Consideration of Authorization to Execute State of Connecticut Contracts

The Town is proposing to enter into a contract with the Connecticut Department of Transportation (DOT).  It is a pilot program that will give the town a 20/80 split for the cost of design engineering the Donahue Road Bridge over Belden Brook, as well as similar contracts for Moosehorn Road Bridge over Moosehorn Brook and the Simsbury Road Bridge. The state will handle the design in this pilot program, which will provide a cost savings for the Town.

On A Motion by Selectman Neumann, seconded by Selectman King, the Board voted unanimously (5-0-0) to authorize the Town Manager to execute and deliver any instruments, contracts, agreements or certificates necessary to carry out the planning, design, construction, reconstruction, repair, and resurfacing of the various bridges comprising of the bridge improvement program approved by the voters at referendum, including without limitation agreements for the development of contract plans, specifications, and estimates between the Town and the Department of Transportation. Notwithstanding the foregoing, the board reserves to itself the right to review contracts for the actual construction or reconstruction work prior to execution by the Town Manager.

Town Manager Reports

Budget Operations – September 

Town Manager Ward briefly reviewed Budget Operations for September indicating everything is pretty straight forward with collections being the same as August. A payment is expected later this month from the state for Education Cost Sharing. Everything is on target.

Current Matters

Town Manager Ward reported Administration Finance Officer Barbarajean Scibelli has once again won the Government Finance Officers Association Certificate of Achievement for Excellence in Financial Reporting. Congratulations to Barbarajean and her staff for achieving this accomplishment.

On Oct. 23, Granby Police Officers Paul Walzak and Jerry Dowd will receive Medals for Meritorious Service from the State Police for their action on Dec. 29, 2018 addressing and safely resolving an armed conflict in Hartland.

Building Official Bill Volovski has announced his retirement effective Jan. 20, 2020.

The seminar for board and commission members will be held in the Town Hall Meeting Room on Nov. 7, at 6:30 p.m.

New Laws effective Oct. 1 

The new minimum wage increase begins Oct. 1 with other increases to occur over the next four years. 

Sexual Harassment training is mandatory for new employees within six months of hiring with an update required every 10 years.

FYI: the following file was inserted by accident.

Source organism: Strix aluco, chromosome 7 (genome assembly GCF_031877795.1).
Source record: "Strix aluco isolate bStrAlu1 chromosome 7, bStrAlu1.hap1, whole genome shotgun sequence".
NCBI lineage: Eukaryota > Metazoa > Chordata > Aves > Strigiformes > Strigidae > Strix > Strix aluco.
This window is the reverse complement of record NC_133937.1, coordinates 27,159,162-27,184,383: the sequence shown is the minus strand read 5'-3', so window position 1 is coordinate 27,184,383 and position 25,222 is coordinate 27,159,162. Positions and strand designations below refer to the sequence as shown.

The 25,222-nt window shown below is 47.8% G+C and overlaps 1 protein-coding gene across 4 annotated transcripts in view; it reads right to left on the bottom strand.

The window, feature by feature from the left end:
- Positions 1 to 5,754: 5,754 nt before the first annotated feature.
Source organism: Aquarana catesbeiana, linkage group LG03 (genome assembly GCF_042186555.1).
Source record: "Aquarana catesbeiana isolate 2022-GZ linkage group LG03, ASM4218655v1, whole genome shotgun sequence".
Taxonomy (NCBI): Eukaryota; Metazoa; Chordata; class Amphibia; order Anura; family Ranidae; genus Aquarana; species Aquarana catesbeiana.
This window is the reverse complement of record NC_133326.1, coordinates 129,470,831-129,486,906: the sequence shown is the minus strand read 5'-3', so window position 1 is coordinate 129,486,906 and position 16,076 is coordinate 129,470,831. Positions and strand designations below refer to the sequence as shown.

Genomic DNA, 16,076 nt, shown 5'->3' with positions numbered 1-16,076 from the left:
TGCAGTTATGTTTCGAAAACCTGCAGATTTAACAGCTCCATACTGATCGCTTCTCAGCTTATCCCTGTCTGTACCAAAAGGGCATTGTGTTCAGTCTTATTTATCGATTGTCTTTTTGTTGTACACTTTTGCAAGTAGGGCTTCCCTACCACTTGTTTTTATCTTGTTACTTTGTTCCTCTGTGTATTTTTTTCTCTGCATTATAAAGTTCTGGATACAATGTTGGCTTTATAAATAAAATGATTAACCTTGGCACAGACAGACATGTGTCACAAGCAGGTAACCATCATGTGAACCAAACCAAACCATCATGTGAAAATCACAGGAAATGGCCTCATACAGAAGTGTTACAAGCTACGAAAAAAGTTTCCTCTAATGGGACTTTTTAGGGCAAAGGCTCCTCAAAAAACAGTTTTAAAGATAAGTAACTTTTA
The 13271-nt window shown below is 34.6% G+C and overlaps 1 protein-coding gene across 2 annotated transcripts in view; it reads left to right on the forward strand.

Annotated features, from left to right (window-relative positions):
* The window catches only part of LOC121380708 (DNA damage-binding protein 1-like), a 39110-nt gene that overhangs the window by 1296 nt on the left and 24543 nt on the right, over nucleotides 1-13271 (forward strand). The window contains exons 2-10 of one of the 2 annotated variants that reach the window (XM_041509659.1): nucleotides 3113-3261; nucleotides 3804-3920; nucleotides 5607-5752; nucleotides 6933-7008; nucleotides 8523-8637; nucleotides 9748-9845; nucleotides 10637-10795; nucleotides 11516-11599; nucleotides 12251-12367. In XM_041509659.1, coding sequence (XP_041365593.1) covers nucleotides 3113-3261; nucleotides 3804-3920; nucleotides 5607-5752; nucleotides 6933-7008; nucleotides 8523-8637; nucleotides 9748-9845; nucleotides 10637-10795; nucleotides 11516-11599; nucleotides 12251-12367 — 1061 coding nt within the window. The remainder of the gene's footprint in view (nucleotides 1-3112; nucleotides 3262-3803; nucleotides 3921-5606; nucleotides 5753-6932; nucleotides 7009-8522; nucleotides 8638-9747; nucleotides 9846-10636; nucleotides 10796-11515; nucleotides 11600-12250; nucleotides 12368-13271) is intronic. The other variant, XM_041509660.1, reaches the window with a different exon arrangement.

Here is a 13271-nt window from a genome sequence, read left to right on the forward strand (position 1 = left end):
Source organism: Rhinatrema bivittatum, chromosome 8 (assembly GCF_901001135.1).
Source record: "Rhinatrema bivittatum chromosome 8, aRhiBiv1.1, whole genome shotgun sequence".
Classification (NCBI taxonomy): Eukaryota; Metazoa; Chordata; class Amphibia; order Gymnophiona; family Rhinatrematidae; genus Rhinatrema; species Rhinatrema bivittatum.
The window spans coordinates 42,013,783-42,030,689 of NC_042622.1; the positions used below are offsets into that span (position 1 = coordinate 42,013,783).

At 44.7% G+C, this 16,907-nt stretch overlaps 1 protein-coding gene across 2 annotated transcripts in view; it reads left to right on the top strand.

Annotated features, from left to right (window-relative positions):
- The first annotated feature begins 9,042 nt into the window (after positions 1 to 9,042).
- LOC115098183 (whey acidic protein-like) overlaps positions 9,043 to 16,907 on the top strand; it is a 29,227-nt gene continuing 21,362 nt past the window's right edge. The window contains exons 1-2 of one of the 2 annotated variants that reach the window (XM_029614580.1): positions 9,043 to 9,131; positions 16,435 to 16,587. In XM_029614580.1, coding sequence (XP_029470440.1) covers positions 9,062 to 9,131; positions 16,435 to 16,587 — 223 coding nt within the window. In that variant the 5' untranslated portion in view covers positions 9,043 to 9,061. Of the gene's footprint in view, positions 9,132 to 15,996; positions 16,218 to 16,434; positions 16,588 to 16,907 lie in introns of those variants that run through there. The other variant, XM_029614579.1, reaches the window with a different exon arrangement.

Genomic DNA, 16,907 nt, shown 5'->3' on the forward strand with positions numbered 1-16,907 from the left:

As of July 1, first responders (police and fire personnel, but not EMTs), can now receive Medical Benefits for Post-Traumatic Stress Disorder (PTSD) for certain qualifying events and are protected from retaliation.


Capital Projects

The building committees have all met at least twice. Approved projects are being reviewed for priorities and the establishment of timelines. There is still one vacancy on the School Projects Building Committee.

Staff is preparing the Notice and Request for Quote (RFQ) for Design Services for two bridge projects, Griffin Road and Hungary Road. Moosehorn, Donahue and Simsbury Road bridges are under contract with DOT as discussed earlier in the meeting.

The School Projects Building Committee will tour the high school to look at the facilities and prioritize the projects.

The Solar Project Committee is looking at a potential reduction of the project due to wetlands. If the project is reduced, it may not be feasible to move forward. There was board discussion noting any reduction of the project would result in a reduction of output. Selectman Ohannessian inquired how big the changes might be. Town Manager Ward noted it could be significant and possibly result in a 50 to 75 percent reduction in the size of the wattage. The Solar Committee has asked the engineers to come back with accurate numbers and a new proposal. It would be prudent to bring this back to the board when more information is available.

On A Motion by First Selectman Kuhnly, seconded by Selectman King, the board voted unanimously (5-0-0) to have the Solar Committee report back to the Board of Selectmen with updated information on the project.

Non-Bonding Capital Projects

The roof on the main barn at Holcomb Farm will be replaced in November.

Hail storm roof repairs have been finished at the Police Station, Town Hall, and Senior Center. It is still ongoing at the Middle School. 

Cossitt Library will use grant money to hire an Historic Architect for repairs. A RFQ is being sent out now.

Kearns Property

The Kearns Community Center has applied for an Urban Act Grant. An inquiry has been sent to Interim Superintendent Winzler regarding any interest by the Granby BOE in using the Kearns School building for school purposes. It has not been discussed to date. An inquiry to Capitol Region Educational Council (CREC) has resulted in no interest in the site.

Administration is planning on presenting a detailed report on the options to the Board.


On a motion by First Selectman Kuhnly, seconded by Selectman King, the board voted unanimously (5-0-0) to adjourn the meeting at 8:10 p.m.

John D. Ward

Town Manager